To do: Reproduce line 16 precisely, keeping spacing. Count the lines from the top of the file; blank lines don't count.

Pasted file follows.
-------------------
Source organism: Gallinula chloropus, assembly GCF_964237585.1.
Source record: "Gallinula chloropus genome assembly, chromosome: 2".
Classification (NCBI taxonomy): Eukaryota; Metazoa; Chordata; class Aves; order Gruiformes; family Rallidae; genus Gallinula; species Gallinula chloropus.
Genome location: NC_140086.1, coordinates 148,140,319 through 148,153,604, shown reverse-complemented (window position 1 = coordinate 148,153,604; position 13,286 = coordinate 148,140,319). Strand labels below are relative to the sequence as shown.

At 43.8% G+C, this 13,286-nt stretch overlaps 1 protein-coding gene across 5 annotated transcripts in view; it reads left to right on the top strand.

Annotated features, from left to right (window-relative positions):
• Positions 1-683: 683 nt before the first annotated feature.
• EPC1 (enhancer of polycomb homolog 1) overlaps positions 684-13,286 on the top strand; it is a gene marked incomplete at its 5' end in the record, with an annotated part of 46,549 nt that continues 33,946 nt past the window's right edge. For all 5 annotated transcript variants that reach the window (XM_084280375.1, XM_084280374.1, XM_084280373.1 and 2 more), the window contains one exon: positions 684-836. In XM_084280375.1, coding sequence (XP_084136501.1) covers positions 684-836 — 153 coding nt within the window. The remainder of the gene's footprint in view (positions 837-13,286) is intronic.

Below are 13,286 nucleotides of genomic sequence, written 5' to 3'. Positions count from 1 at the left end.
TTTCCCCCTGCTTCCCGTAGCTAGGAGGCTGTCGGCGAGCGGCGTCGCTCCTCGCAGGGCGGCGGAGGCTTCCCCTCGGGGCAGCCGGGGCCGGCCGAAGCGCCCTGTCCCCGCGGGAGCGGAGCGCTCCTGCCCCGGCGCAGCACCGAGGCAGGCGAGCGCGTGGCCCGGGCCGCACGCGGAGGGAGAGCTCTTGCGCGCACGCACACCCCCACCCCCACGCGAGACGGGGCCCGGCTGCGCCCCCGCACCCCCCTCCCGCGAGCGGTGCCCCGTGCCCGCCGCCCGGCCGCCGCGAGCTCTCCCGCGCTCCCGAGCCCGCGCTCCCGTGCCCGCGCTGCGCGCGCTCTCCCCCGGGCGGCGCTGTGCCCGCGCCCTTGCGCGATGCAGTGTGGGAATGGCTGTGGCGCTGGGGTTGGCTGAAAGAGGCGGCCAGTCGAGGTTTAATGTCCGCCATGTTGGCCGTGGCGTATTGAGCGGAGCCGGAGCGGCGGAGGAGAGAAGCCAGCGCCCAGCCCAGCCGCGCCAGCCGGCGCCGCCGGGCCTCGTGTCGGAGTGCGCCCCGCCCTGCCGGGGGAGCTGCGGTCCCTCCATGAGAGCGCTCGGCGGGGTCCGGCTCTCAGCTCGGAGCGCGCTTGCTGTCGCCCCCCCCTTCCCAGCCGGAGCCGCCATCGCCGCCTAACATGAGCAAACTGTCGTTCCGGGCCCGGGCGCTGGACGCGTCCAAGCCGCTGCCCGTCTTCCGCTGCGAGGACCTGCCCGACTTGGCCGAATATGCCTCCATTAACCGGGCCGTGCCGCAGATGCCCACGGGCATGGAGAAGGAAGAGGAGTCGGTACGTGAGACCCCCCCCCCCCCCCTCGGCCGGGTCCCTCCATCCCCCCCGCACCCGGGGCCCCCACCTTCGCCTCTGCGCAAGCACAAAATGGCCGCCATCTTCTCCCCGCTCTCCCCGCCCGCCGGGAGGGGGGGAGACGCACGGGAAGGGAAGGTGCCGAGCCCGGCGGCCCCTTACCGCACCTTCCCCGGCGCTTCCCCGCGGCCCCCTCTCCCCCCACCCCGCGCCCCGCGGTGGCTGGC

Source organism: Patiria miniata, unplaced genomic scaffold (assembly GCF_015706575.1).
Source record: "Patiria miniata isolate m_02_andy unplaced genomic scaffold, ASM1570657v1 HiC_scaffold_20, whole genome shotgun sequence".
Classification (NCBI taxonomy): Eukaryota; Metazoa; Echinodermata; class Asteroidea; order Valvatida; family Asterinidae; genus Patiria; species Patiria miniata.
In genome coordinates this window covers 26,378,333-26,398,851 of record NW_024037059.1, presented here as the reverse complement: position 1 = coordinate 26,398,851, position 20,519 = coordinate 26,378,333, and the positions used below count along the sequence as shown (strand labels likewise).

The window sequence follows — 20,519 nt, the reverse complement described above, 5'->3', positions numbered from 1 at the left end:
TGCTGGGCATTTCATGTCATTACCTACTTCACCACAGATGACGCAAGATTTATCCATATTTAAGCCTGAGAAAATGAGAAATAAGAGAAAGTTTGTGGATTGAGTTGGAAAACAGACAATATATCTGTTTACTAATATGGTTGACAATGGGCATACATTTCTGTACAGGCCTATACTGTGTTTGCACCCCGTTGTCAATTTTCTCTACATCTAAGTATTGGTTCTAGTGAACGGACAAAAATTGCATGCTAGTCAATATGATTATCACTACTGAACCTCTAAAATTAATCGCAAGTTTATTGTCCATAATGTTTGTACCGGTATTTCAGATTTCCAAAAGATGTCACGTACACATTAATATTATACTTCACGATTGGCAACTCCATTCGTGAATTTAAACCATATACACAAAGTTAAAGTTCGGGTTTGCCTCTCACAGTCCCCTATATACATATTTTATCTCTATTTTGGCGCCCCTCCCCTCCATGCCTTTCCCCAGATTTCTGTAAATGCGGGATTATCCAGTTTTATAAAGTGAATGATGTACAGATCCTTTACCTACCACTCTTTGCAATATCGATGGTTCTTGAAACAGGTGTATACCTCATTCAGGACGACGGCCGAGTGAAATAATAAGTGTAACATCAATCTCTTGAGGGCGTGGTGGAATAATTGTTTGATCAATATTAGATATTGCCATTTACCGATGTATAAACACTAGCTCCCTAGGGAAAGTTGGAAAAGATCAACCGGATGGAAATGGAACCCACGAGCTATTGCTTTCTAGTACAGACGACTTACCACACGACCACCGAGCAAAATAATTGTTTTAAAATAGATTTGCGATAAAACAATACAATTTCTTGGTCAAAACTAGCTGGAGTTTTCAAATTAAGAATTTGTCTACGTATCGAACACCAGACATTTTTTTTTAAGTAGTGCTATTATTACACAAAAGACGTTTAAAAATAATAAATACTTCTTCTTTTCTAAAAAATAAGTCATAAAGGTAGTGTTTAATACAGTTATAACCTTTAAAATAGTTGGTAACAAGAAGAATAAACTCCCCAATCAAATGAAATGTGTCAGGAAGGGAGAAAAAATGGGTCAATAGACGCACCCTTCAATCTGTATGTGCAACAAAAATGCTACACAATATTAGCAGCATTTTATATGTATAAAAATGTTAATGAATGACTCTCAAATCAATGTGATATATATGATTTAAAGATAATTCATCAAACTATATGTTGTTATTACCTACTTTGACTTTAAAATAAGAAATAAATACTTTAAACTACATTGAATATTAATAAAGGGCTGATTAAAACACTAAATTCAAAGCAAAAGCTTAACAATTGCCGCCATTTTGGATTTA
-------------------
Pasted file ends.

TGCTGGGCATTTCATGTCATTACCTACTTCACCACAGATGACGCAAGATTTATCCATATTTAAGCCTGAGAAAATGAGAAATAAGAGAAAGTTTGTGGATTGAGTTGGAAAACAGACAATATATCTGTTTACTAATATGGTTGACAATGGGCATACATTTCTGTACAGGCCTATACTGTGTTTGCACCCCGTTGTCAATTTTCTCTACATCTAAGTATTGGTTCTAGTGAACGGACAAAAATTGCATGCTAGTCAATATGATTATCACTACTGAACCTCTAAAATTAATCGCAAGTTTATTGTCCATAATGTTTGTACCGGTATTTCAGATTTCCAAAAGATGTCACGTACACATTAATATTATACTTCACGATTGGCAACTCCATTCGTGAATTTAAACCATATACACAAAGTTAAAGTTCGGGTTTGCCTCTCACAGTCCCCTATATACATATTTTATCTCTATTTTGGCGCCCCTCCCCTCCATGCCTTTCCCCAGATTTCTGTAAATGCGGGATTATCCAGTTTTATAAAGTGAATGATGTACAGATCCTTTACCTACCACTCTTTGCAATATCGATGGTTCTTGAAACAGGTGTATACCTCATTCAGGACGACGGCCGAGTGAAATAATAAGTGTAACATCAATCTCTTGAGGGCGTGGTGGAATAATTGTTTGATCAATATTAGATATTGCCATTTACCGATGTATAAACACTAGCTCCCTAGGGAAAGTTGGAAAAGATCAACCGGATGGAAATGGAACCCACGAGCTATTGCTTTCTAGTACAGACGACTTACCACACGACCACCGAGCAAAATAATTGTTTTAAAATAGATTTGCGATAAAACAATACAATTTCTTGGTCAAAACTAGCTGGAGTTTTCAAATTAAGAATTTGTCTACGTATCGAACACCAGACATTTTTTTTTAAGTAGTGCTATTATTACACAAAAGACGTTTAAAAATAATAAATACTTCTTCTTTTCTAAAAAATAAGTCATAAAGGTAGTGTTTAATACAGTTATAACCTTTAAAATAGTTGGTAACAAGAAGAATAAACTCCCCAATCAAATGAAATGTGTCAGGAAGGGAGAAAAAATGGGTCAATAGACGCACCCTTCAATCTGTATGTGCAACAAAAATGCTACACAATATTAGCAGCATTTTATATGTATAAAAATGTTAATGAATGACTCTCAAATCAATGTGATATATATGATTTAAAGATAATTCATCAAACTATATGTTGTTATTACCTACTTTGACTTTAAAATAAGAAATAAATACTTTAAACTACATTGAATATTAATAAAGGGCTGATTAAAACACTAAATTCAAAGCAAAAGCTTAACAATTGCCGCCATTTTGGATTTA